“I have many patients that get an entire day of symptom relief when they just take pregabalin at bedtime,” says Kevin Hackshaw, M.D., now at the University of Texas in Austin. “I would say there is a 50 percent chance that this strategy will be effective.” He adds that predominant nighttime dosing leads to less daytime side effects for the other problems listed in the table.

Using this strategy, blurry vision and dry mouth shouldn’t bother you during sleep. Also, edema (especially swelling in the legs) ought to be lessened because you are not on your feet when the higher dose of pregabalin is in your system. If you take the brunt of pregabalin at night, your GI system gets a rest from the drug during the daytime, making constipation problems less likely.

Even if you find nightly dosing of pregabalin helpful, Hackshaw says, “It is more often effective for fibromyalgia as an all-day medication.” But how do you get around the daytime side effects? He places his patients on 25 mg in the morning, 25 mg in the late afternoon, and then anywhere from 100 to 150 mg at bedtime. “You don’t have to take the 150 mg dosage two times a day to get relief from pregabalin.”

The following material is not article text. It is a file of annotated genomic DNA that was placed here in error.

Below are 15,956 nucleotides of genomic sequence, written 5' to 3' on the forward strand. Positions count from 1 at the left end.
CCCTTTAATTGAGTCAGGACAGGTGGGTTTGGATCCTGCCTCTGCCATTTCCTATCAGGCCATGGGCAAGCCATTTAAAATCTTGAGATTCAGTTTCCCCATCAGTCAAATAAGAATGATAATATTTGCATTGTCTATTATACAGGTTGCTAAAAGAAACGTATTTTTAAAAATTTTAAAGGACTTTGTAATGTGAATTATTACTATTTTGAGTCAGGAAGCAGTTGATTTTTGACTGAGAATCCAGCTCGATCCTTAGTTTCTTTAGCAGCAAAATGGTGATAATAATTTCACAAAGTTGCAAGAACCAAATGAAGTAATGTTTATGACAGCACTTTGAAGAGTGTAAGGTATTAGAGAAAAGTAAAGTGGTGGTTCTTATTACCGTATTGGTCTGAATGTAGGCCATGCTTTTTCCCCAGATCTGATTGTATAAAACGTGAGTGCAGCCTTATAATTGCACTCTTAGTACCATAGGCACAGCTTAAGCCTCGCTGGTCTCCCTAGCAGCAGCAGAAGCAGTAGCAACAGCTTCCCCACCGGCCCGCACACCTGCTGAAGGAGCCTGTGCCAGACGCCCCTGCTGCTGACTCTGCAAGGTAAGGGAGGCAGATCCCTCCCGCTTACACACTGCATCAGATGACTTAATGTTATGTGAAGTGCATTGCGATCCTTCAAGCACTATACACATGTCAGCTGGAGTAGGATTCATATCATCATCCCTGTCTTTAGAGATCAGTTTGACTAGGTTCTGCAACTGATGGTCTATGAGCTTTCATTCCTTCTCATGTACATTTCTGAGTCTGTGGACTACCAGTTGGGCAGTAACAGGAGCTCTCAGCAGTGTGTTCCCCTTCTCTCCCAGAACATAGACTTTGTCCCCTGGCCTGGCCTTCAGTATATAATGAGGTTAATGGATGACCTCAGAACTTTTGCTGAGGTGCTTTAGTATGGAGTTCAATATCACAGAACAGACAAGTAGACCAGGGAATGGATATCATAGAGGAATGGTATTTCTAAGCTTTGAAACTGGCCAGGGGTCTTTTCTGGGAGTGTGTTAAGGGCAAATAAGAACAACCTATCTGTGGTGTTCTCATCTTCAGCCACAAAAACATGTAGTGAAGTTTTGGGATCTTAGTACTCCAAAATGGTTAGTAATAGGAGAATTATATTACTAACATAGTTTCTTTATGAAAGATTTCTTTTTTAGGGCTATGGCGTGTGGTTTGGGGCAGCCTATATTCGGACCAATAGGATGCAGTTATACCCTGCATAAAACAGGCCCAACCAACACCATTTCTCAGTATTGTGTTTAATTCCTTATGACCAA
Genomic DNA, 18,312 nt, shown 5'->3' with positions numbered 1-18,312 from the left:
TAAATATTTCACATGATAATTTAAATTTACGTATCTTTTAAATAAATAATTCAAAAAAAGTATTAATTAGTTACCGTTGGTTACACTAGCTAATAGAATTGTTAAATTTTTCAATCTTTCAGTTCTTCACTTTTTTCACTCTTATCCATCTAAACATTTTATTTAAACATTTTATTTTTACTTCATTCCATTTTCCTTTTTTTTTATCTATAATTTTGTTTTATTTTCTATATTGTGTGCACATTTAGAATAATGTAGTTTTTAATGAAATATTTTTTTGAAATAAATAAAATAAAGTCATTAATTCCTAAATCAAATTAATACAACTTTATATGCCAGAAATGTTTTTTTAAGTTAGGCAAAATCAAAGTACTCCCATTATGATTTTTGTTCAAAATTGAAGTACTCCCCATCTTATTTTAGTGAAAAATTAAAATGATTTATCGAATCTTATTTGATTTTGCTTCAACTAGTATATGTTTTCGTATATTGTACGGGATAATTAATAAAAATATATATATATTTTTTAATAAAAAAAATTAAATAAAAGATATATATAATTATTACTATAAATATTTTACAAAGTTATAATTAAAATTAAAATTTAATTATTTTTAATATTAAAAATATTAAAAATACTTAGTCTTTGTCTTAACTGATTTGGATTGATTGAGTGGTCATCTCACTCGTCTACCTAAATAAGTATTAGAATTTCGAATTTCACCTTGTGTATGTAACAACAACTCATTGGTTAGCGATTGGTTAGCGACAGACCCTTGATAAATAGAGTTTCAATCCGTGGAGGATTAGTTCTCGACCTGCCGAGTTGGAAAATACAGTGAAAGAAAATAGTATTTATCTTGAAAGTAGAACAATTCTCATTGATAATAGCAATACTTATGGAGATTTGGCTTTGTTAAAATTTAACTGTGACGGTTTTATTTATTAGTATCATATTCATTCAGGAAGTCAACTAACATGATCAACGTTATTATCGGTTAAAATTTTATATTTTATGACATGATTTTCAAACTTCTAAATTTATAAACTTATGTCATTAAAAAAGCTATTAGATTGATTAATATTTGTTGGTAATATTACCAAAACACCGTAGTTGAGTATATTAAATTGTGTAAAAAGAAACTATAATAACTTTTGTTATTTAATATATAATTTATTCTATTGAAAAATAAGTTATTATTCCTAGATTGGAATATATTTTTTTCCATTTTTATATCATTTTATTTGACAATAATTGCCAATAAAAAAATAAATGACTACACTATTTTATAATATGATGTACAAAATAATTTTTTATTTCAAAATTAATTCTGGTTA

Sometimes Hackshaw writes two prescriptions, one for 25 mg capsules of pregabalin to be taken twice daily, and a separate script for 150 mg capsules to be taken at bedtime. This method may be the most convenient for patients and is usually covered by insurance companies, but it requires patients to pay for two copays. This method is more costly, but now that pregabalin is available as a generic, it may be doable.

“A way to get around the issue of two copays is to write just one prescription for 25 mg caps,” says Hackshaw. “For example, I write the script for one 25 mg cap in the morning, one 25 mg cap in the afternoon, and six 25 mg caps at bedtime. Insurance companies usually approve prescriptions written in this manner. The advantage of this prescription is that the patient only pays one copay because the copay is dependent on the different dosages of pregabalin and independent of the number of capsules being dispensed.”

Certainly, the above dosing strategy in which the brunt of pregabalin is taken at bedtime with small booster doses during the day, is bound to minimize side effects. It also makes plenty of sense given that studies show the drug enhances the quality of sleep, possibly by increasing the sedating brain chemical, GABA.4,5